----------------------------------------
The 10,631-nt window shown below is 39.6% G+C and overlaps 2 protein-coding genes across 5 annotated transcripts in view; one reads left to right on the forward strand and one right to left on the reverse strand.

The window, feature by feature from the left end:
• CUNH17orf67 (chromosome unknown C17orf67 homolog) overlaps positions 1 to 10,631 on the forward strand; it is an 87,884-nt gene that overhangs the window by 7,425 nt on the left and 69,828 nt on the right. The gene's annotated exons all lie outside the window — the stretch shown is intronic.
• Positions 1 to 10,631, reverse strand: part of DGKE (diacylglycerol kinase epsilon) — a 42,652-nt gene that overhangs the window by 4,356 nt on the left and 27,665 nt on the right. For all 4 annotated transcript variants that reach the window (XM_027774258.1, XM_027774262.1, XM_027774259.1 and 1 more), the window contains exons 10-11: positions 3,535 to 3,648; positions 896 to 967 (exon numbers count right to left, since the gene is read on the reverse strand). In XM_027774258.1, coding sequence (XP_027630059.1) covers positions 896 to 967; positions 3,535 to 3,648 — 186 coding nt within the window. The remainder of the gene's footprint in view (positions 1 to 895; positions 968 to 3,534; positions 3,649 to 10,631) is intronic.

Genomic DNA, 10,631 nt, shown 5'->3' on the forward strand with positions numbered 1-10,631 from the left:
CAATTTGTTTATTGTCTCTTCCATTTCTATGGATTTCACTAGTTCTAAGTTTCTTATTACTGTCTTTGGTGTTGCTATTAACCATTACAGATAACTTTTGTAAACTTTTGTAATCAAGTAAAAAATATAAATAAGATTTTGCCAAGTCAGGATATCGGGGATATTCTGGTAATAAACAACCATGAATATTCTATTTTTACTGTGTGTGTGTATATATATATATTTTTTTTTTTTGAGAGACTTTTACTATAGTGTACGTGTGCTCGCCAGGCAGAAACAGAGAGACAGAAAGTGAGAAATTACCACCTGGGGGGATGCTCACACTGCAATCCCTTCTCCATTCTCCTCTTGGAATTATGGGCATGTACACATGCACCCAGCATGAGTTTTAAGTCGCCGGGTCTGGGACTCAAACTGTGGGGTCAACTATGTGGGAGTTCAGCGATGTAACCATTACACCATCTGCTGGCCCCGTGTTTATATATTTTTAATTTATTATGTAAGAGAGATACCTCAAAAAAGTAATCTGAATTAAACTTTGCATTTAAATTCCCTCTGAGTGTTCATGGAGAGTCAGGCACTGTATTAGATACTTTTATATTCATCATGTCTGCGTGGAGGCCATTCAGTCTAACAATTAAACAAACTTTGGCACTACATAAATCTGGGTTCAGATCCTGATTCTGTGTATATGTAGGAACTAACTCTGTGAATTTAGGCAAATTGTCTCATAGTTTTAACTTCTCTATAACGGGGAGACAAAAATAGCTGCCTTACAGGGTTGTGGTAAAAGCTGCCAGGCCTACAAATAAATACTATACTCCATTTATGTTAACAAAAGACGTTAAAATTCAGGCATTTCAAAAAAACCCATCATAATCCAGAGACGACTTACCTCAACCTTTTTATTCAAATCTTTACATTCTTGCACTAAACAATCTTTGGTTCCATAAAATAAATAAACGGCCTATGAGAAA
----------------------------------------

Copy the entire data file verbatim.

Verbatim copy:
The 10,631-nt window shown below is 39.6% G+C and overlaps 2 protein-coding genes across 5 annotated transcripts in view; one reads left to right on the forward strand and one right to left on the reverse strand.

The window, feature by feature from the left end:
• CUNH17orf67 (chromosome unknown C17orf67 homolog) overlaps positions 1 to 10,631 on the forward strand; it is an 87,884-nt gene that overhangs the window by 7,425 nt on the left and 69,828 nt on the right. The gene's annotated exons all lie outside the window — the stretch shown is intronic.
• Positions 1 to 10,631, reverse strand: part of DGKE (diacylglycerol kinase epsilon) — a 42,652-nt gene that overhangs the window by 4,356 nt on the left and 27,665 nt on the right. For all 4 annotated transcript variants that reach the window (XM_027774258.1, XM_027774262.1, XM_027774259.1 and 1 more), the window contains exons 10-11: positions 3,535 to 3,648; positions 896 to 967 (exon numbers count right to left, since the gene is read on the reverse strand). In XM_027774258.1, coding sequence (XP_027630059.1) covers positions 896 to 967; positions 3,535 to 3,648 — 186 coding nt within the window. The remainder of the gene's footprint in view (positions 1 to 895; positions 968 to 3,534; positions 3,649 to 10,631) is intronic.

Genomic DNA, 10,631 nt, shown 5'->3' on the forward strand with positions numbered 1-10,631 from the left:
CAATTTGTTTATTGTCTCTTCCATTTCTATGGATTTCACTAGTTCTAAGTTTCTTATTACTGTCTTTGGTGTTGCTATTAACCATTACAGATAACTTTTGTAAACTTTTGTAATCAAGTAAAAAATATAAATAAGATTTTGCCAAGTCAGGATATCGGGGATATTCTGGTAATAAACAACCATGAATATTCTATTTTTACTGTGTGTGTGTATATATATATATTTTTTTTTTTTGAGAGACTTTTACTATAGTGTACGTGTGCTCGCCAGGCAGAAACAGAGAGACAGAAAGTGAGAAATTACCACCTGGGGGGATGCTCACACTGCAATCCCTTCTCCATTCTCCTCTTGGAATTATGGGCATGTACACATGCACCCAGCATGAGTTTTAAGTCGCCGGGTCTGGGACTCAAACTGTGGGGTCAACTATGTGGGAGTTCAGCGATGTAACCATTACACCATCTGCTGGCCCCGTGTTTATATATTTTTAATTTATTATGTAAGAGAGATACCTCAAAAAAGTAATCTGAATTAAACTTTGCATTTAAATTCCCTCTGAGTGTTCATGGAGAGTCAGGCACTGTATTAGATACTTTTATATTCATCATGTCTGCGTGGAGGCCATTCAGTCTAACAATTAAACAAACTTTGGCACTACATAAATCTGGGTTCAGATCCTGATTCTGTGTATATGTAGGAACTAACTCTGTGAATTTAGGCAAATTGTCTCATAGTTTTAACTTCTCTATAACGGGGAGACAAAAATAGCTGCCTTACAGGGTTGTGGTAAAAGCTGCCAGGCCTACAAATAAATACTATACTCCATTTATGTTAACAAAAGACGTTAAAATTCAGGCATTTCAAAAAAACCCATCATAATCCAGAGACGACTTACCTCAACCTTTTTATTCAAATCTTTACATTCTTGCACTAAACAATCTTTGGTTCCATAAAATAAATAAACGGCCTATGAGAAA